Making Rain

REVIEW by Willard Manus

Time was, a coming-of-age story about a teenager learning about sex from an older person would always have a boy as its hero. Things are different, though, in the 21st century. Thanks to feminism and its resulting wave of women filmmakers, more often than not the focus of these stories will be a young girl.

A case in point is RAIN, a first feature by New Zealand writer/director
Christine Jeffs. Adapted from the novel by Kirsty Gunn, the film stars
Alicia Fulford-Wierzbicki as Janey, a 14-year- old who becomes attracted
to Cady (Marton Csokas, a Russell Crowe lookalike). Cady is a lowkey,
macho kind of guy who lives on his own boat and supports his hedonistic
lifestyle by taking photographs for a living. Not only does he make love to Janey, but to her mother Kate, played with an easy sensual assurance by Sarah Peirse.

Actually, it happens the other way around; Cady first makes love to Kate, an act that Janey inadvertently observes. And while she tells no one about her discovery, least of all her father, Ed (Ailstar Browning), a shlump of a man whose idea of coping with problems is to go fishing, the knowledge gnaws away at her and makes her more and more resentful of Kate. Seducing Cady is a way of exacting revenge on her mother.

Jeffs' family drama, shot on a miniscule budget, takes place in a distant corner of New Zealand, at the edge of an estuary overlooked by a string of cottages inhabited by a bunch of people who while the summer away by swimming, fishing, boating and partying. The group's langorous days and nights under warm Pacific skies are skilfully brought to life by Jeffs, who shows a strong visual style that is matched by her deft touch with actors.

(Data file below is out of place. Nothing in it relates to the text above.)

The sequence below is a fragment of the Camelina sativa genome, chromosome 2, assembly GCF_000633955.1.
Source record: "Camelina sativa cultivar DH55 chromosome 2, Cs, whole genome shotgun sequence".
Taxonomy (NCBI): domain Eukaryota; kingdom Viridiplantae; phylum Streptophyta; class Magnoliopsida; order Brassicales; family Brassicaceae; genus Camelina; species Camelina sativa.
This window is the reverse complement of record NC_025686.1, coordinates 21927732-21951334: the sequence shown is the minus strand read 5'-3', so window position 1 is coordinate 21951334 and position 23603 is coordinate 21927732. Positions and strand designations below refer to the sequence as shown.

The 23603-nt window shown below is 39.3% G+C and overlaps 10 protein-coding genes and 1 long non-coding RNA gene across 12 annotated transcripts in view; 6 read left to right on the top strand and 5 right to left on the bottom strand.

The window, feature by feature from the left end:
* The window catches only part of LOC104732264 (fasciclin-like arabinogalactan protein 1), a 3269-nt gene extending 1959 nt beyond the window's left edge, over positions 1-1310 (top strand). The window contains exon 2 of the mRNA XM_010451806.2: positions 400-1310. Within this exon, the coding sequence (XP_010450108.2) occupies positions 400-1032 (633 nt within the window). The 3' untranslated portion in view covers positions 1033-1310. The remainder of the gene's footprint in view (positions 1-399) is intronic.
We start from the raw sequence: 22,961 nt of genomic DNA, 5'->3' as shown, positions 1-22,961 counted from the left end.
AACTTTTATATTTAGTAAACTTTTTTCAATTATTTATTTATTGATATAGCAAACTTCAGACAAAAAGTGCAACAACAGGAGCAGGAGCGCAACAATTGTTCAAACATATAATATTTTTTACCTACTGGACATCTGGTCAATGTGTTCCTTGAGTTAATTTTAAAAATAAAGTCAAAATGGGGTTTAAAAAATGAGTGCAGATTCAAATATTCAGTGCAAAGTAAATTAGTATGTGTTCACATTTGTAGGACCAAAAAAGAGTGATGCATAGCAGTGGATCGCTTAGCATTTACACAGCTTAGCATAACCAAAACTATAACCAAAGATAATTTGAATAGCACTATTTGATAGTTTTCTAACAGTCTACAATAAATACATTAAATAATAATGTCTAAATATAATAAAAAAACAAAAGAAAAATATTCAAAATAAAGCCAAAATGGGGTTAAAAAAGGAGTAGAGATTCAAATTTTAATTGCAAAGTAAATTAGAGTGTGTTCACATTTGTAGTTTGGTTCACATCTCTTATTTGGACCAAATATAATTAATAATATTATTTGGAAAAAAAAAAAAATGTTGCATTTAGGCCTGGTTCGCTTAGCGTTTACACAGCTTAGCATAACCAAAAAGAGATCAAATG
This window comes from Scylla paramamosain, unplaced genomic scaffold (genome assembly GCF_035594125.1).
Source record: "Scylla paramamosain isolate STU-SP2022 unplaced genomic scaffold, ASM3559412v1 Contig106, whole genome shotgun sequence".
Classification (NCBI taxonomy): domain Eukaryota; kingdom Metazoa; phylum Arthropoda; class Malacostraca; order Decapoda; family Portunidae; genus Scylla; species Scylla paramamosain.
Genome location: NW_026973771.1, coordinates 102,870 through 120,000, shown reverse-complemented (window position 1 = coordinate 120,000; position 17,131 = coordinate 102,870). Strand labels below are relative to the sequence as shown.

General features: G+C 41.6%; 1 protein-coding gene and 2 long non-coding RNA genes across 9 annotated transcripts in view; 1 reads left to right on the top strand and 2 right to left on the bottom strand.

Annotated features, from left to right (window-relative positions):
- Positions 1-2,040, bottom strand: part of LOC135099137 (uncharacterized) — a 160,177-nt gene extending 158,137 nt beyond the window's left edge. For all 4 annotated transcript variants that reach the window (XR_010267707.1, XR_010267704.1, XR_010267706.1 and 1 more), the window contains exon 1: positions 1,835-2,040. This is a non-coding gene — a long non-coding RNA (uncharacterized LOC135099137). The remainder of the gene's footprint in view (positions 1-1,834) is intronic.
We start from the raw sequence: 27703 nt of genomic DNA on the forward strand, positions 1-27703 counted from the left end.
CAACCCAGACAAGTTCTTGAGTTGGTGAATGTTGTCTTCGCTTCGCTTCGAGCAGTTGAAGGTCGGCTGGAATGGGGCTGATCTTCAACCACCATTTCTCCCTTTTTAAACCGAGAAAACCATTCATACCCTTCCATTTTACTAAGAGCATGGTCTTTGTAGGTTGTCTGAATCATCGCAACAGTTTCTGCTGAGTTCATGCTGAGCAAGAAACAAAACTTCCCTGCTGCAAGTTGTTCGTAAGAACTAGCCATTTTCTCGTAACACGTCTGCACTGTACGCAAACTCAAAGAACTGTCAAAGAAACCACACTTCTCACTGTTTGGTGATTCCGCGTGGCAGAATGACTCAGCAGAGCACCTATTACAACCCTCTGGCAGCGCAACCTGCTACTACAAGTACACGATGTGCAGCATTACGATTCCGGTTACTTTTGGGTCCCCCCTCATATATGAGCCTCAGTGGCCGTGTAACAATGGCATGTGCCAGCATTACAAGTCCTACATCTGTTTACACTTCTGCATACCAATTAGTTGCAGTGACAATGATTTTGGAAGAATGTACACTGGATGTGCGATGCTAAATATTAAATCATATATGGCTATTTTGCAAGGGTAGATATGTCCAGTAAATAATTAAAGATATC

Jeffs also contributes an understated script which shies away from big
confrontational scenes and urgent drama. It makes for a muted kind of
storytelling which unfolds at a slow and deliberate pace, and at times feels overly controlled and bloodless.

The story is narrated by Janey, a convincing mixture of girlishness and
sophistication who is caught between her parents' battles with each other. She knows that Kate yearns for passion and excitement, the two things that the easygoing but emotionally distant Ed can no longer give her. The two of them, like most of the other people vacationing by the sea, blunt the jagged edges of their boredom and mediocrity with lashings of alcohol.

The amount of booze consumed in this 90-minute feature would make a
Taliban fly into a homicidal rage. Kate and Ed guzzle not just the nights but the days away, leaving Janey and her younger brother Jim (the impish, freckle-faced Aaron Murphy) to fend for themselves. Kate and Ed also think it's amusing to let 14-year-old Janey try daquiris and martinis.

There is a price to pay for this kind of self-indulgent behavior, and the irony (and strength) of the film is that the one person who understands this suffers the most. To explain this would give away the ending of RAIN. Suffice to say that the film hits hard in its climactic scenes and comes to a tragic but inevitable conclusion.

RAIN works on various levels. Not only is it a coming-of-age story but a compelling study of a mother-daughter relationship. It also has things to say about marriage, aging and sex in our time. Beautifully shot by John Toon (who is especially good at capturing the many colors and essences of the sea), RAIN has a fresh, lyrical feel to it. Although it is often undermined by its musical score (Neil Finn's songs keep tipping off the action in lugubrious fashion), the film must be counted as a success.